No matter how early or late you miscarry, you might feel grief-stricken by your loss. One of the ways to cope with this grief is to acknowledge it by commemorating your loss, of both your baby and the future that might have been.
It can be difficult to find ways to do this, particularly if you’ve had an early miscarriage and don’t have anything tangible to hold or memories to cherish.
Ways to remember your baby
- Many families find it helpful to write about their experiences. Try writing a diary or a letter to your baby. You can share your own miscarriage story with Tommy’s here
- You may want to keep scan pictures, your pregnancy journal and any health notes in a special box.
- Press any flowers you receive.
- Light a candle for your baby on anniversaries or other memorable dates, or on Baby Loss Awareness Day (15 October).
- Leave an entry for your baby in your hospital’s Book of Remembrance.
- Buy something special in memory of your baby, for example a piece of jewellery.
“My husband gave me a locket on our wedding day to put photos of our future children in. Around the time of our miscarriage, my locket got dented – it sounds strange but I take great comfort in thinking that this little mark was a memory of our first baby.
- Plant a tree or flowers at home, or in a local garden of remembrance.
- Before 24 weeks, there is no legal recognition of your baby’s short life. However, some hospitals provide a certificate in memory of your baby. Ask the hospital chaplain or bereavement service.
- Even if you don’t know the sex of your baby, you may wish to name him.
“For a long time I didn’t feel justified in giving my baby a name. There’s such a stigma attached to early miscarriage, a lack of understanding. In the end I called him Ezra, it seemed wrong not to give him a name and doing so really helped me.”Melissa's story. Read more...
Holding a ceremony
You may choose to have a funeral, ceremony or memorial service for your baby. You could have it just for you and your partner, or ask close friends and family.
There is no law about burial of babies born under 24 weeks. Some hospitals may offer a simple burial or funeral that is likely to incur costs.
You might want to attend a remembrance service. Ask your hospital chaplain if the hospital holds a service for babies who have died there.
‘Saying Goodbye’ services are held at cathedrals across the UK, the USA and Canada for people who have lost a child at any stage of pregnancy, at birth, or in infancy, whether recently or in the past. Here is a full list of Saying Goodbye's 2016 remembrance services:
The 2017 services are:
Saturday April 8th – Exeter Cathedral – 1.30pm
Saturday April 29th – Plymouth Minster – 4.00pm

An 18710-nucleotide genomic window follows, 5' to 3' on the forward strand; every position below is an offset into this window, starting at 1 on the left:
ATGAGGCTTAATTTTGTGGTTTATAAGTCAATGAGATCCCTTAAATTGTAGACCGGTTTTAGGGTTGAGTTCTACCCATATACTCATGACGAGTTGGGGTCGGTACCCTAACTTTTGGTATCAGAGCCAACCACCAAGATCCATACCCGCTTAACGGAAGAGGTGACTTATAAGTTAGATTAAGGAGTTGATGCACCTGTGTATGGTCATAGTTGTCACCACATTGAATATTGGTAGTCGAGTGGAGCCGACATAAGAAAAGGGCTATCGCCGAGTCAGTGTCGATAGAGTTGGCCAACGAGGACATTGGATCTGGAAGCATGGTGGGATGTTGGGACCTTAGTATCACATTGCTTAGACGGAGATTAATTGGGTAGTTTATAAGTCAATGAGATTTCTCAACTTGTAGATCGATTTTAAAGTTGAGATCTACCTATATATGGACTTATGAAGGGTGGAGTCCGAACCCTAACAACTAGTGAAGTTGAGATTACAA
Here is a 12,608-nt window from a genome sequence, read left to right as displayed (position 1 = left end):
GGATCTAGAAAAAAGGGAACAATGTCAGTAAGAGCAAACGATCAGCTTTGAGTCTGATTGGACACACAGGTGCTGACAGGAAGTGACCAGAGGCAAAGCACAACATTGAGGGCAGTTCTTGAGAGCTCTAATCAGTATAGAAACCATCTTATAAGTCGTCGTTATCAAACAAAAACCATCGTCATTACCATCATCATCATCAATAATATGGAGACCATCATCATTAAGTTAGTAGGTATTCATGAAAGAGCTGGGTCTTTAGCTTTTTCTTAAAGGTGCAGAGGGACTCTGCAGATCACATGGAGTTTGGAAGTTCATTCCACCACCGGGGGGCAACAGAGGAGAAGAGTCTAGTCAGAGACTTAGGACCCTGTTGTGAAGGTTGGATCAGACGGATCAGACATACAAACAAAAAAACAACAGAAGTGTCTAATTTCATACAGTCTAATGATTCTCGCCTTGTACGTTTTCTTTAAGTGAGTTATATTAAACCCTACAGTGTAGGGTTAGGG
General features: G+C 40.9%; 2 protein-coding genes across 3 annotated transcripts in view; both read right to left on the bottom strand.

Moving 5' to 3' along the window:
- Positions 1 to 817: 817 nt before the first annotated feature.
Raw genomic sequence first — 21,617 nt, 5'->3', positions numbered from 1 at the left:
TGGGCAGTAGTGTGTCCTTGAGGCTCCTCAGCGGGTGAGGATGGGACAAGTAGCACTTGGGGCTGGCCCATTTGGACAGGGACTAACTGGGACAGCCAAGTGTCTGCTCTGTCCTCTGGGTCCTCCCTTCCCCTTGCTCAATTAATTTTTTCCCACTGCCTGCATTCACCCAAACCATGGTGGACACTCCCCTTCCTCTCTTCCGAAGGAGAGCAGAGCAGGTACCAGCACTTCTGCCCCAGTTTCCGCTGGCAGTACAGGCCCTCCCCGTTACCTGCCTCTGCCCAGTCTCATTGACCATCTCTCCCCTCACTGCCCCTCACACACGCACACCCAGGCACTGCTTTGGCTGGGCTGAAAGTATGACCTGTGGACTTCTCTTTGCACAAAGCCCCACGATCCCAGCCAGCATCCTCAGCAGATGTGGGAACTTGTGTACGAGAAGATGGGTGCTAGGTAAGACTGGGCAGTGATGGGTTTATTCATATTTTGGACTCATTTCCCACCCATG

Saturday May 13th – Winchester Cathedral – 10.30am
Saturday May 20th – Christ Church Cathedral, Oxford – 7.30pm
Sunday May 28th – St Anne’s Cathedral, Belfast – 3.30pm
Saturday July 1st – Tewkesbury Abbey, Tewkesbury – 6.00pm
Saturday July 8th – Manchester Cathedral – 2.30pm
Saturday July 15th – Derby Cathedral – 3.00pm
Sunday July 23rd – Wimborne Minster – 3.00pm
Saturday Sep 9th – Malmesbury Abbey – 3.30pm
Sunday Sep 24th – Sunderland Minster – 3.00pm
Wednesday Sep 27th – St Andrew’s Cathedral, Inverness – 7.30pm
Saturday Sep 30th – Glasgow Cathedral – 11.00am
Sunday Oct 8th – Lincoln Cathedral – 2.00pm
Sunday Oct 15th – Chelmsford Cathedral – 6.00pm
Sunday Oct 29th – Bradford Cathedral – 4.00pm
Sunday Nov 19th – Ely Cathedral – 6.30pm
Sunday Nov 26th – Westminster Central Hall – 3.30pm
Whilst the grieving process often begins as private and intimate, some then choose to honour their baby’s memory with a tribute page, in which donations are given to a charity of choice. This allows friends and family to show their support through messages and donations, and provides a channel through which to turn grief into something positive.
Tommy's offers the option of In memory pages and the donations help fund our research to prevent pregnancy loss.
We hope that by offering our in-memory tribute page service, we can in some way aid this process. You can also take comfort in knowing that all donations received through tribute pages come directly to us, and are put towards our research projects. So, any donations you raise help us to find out why babies are lost during pregnancy and birth, and stop others’ experiencing the loss you have felt.
If you have any questions about setting up a tribute page, or have any problems whilst doing so, please contact us at [email protected] or call on 020 7398 3400.
Suffering a miscarriage can be a very sad, scary or lonely experience. This section of our site is designed to answer questions and provide support to you, a family member or friend, through this difficult time.
A stillbirth is the death of a baby after 24 weeks of pregnancy but before birth.
Miscarriage is often spoken about by women. Of course, women endure the physical pain of passing an ‘inviable foetus’. But the mental pain is shared by both mother and father. Here, blogger Papa Pukka, co-founder of motherpukka.co.uk speaks of miscarriage from a male perspective.
I had my first miscarriage at nine weeks in 2009- my first pregnancy.
We are an extremely strong couple and no where near ready to give up just yet.
Due to the previous pregnancy ending in miscarriage, I was very anxious about the new pregnancy. I wanted it so badly, but I knew how easily it could be taken away from me.
- The Miscarriage Association, Marking your loss: http://www.miscarriageassociation.org.uk/support/marking-your-loss/?gclid=Cj0KEQiA6bq2BRC6ppf0_83Z1YIBEiQAgPYNvVtQCXyxLhC0dK5Up4_whQsxfRzmGzB6Ds92HY5eEiEaAoZn8P8HAQ [accessed 28 February 2016].
ℹLast reviewed on August 1st, 2016. Next review date August 1st, 2019.